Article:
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Processed Rice in Hawaii: Nutritive Value, Susceptibility to Insect Infestation and Consumer Acceptance as Compared with White and Brown Rice

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Title: Processed Rice in Hawaii: Nutritive Value, Susceptibility to Insect Infestation and Consumer Acceptance as Compared with White and Brown Rice
Authors: Vinacke, Winifred R.
Hartzler, Eva
Tanada, Yoshinori
Keywords: rice
brown rice
nutritive value
wet milling
show 3 morethiamin
storage insects
consumer acceptance

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Issue Date: Mar 1950
Publisher: Hawaii Agricultural Experiment Station, University of Hawaii
Citation: Vinacke WR, Hartzler E, Tanada Y. 1950. Processed rice in Hawaii: nutritive value, susceptibility to insect infestation and consumer acceptance as compared with white and brown rice. Honolulu (HI): Hawaii Agricultural Experiment Station, University of Hawaii. 66 p. (Technical Bulletin; 10)
Series/Report no.: Technical Bulletin
No. 10
Abstract: Factors affecting the nutritive value and use of processed rice In Hawaii have been studied. Twenty-two samples of processed rice have been found to have an average thiamine content of 193 micrograms per 100 grams. Processed rice has higher thiamine, niacin, calcium, phosphorus, and iron contents than does white rice, but has lower thiamine and iron contents than does brown rice. Processed rice has a lower moisture content than brown or white. During 16 weeks of storage in two Honolulu warehouses, processed rice was found to have slightly less insect infestation than white rice and much less than brown rice. During storage, the processed rice lost 17 percent of its thiamine content; brown rice lost 33 percent, and white rice 34 percent. Losses of niacin were less than those of thiamine - approximately 15 percent of the niacin content of all the rices. The same rices stored 18 months under laboratory conditions also decreased in thiamine content. Processed rice lost 34 percent, brown rice 38 percent, and white rice 15 percent. The thiamine of processed rice has been shown to be available to human beings by studies of the thiamine excretion of human subjects on a diet containing 375 grams of rice, raw weight, daily. Washing processed rice seven times removes 22 percent of the thiamine and about 50 percent of the minerals. Washed processed rice contains an insignificant percentage of the daily requirement for calcium, phosphorus, and iron. Brown rice retains its nutrients better during washing than either white or processed. Losses of thiamine in cooking processed rice vary according to the method used from 18 to 54 percent. Discarding the cooking water results in large losses of thiamine. Brown and white rice cooked in small amounts of water lose 18 and 9 percent of their thiamine content. A study of plate waste in school cafeterias indicates that processed rice is eaten readily by customers of such cafeterias. Interviews with 200 Honolulu families who tried the rice indicate that 12 percent of them prefer processed or mixed processed and white to other kinds of rice. It may be concluded from these studies that processed rice stores as well as or better than white rice and has a higher nutritive value. It is lower in nutritive value than brown rice but is not as subject to insect infestation and deterioration.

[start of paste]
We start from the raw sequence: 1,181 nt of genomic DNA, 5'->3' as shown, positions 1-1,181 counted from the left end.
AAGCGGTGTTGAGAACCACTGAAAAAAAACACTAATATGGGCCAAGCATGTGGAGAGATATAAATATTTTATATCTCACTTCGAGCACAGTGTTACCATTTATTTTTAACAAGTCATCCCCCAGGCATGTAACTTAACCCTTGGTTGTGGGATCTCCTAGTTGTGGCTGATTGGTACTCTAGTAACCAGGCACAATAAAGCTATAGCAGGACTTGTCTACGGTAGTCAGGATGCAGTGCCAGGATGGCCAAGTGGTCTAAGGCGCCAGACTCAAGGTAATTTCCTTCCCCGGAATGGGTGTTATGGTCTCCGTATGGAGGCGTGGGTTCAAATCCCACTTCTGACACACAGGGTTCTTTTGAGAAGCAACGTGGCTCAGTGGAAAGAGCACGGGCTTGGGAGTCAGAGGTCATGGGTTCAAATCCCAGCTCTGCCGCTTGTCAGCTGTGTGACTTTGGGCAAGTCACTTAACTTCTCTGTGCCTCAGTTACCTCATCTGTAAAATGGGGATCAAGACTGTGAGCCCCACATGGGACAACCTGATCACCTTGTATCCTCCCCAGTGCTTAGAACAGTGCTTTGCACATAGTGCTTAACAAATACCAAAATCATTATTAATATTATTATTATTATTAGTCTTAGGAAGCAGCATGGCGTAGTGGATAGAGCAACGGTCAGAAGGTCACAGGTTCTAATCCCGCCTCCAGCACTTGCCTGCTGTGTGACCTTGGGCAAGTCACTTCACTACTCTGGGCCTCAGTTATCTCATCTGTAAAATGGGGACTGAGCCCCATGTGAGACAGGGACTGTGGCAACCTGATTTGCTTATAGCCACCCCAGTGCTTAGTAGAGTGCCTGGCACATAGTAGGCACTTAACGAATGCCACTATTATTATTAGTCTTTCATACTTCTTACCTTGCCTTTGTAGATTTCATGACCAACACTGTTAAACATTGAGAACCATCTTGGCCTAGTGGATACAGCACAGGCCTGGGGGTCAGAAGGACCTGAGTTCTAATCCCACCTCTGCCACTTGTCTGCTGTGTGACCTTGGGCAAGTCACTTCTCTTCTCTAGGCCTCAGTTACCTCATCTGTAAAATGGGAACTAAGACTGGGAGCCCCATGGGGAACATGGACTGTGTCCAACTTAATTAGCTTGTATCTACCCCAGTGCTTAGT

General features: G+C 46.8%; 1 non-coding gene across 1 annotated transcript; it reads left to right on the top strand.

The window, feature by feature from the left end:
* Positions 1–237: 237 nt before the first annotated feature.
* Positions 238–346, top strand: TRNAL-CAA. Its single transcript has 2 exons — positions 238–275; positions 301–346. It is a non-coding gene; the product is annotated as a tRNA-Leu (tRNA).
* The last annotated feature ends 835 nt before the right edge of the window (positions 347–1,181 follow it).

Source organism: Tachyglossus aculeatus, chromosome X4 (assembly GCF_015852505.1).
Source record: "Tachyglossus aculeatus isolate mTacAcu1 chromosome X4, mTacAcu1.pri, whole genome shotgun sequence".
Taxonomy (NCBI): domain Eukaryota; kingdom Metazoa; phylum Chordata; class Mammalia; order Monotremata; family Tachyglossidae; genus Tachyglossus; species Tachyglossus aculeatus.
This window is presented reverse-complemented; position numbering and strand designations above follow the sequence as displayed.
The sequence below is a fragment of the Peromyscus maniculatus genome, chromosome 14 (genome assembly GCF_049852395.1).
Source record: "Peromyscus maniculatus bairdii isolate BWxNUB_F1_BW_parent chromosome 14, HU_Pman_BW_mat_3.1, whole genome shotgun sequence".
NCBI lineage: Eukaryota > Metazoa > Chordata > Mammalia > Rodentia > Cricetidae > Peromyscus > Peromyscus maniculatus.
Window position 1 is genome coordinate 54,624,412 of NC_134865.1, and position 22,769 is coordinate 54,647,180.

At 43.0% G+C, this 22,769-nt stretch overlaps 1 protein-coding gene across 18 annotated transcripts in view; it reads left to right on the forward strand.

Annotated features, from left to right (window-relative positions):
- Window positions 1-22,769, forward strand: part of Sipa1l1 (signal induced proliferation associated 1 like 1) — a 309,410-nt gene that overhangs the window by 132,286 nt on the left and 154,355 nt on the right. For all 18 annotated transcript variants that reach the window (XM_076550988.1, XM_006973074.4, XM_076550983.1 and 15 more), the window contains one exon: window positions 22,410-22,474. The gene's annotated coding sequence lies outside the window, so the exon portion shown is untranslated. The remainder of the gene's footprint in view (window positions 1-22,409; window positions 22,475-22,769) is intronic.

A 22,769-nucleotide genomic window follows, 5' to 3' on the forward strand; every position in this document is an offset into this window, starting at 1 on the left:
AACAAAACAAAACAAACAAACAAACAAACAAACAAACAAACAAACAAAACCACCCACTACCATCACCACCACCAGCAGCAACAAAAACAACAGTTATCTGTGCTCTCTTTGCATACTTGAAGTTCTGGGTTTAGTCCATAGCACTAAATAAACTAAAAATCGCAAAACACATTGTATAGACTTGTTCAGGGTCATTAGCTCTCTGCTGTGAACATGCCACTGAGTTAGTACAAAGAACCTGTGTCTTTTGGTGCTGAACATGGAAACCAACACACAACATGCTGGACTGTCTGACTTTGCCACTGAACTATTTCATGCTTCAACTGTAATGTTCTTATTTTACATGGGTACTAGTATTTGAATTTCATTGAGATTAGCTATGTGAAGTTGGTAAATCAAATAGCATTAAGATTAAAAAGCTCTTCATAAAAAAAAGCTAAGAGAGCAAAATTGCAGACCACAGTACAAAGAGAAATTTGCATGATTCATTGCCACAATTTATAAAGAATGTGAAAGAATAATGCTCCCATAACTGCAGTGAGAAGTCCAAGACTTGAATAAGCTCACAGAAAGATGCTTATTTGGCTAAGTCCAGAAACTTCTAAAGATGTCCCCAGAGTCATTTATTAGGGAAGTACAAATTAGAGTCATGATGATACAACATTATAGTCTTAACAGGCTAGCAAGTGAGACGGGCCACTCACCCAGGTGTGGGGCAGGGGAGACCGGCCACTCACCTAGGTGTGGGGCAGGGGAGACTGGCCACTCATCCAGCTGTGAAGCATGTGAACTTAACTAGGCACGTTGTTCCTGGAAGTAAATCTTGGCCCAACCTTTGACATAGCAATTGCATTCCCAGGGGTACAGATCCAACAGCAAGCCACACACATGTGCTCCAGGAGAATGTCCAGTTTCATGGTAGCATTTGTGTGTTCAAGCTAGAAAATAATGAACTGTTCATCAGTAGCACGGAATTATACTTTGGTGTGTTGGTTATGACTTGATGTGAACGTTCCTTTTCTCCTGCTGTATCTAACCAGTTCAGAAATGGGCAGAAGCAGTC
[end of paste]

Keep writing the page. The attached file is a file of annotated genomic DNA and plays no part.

Pages/Duration: 66 pages
Appears in Collections:Technical Bulletin, 1943 - 1980

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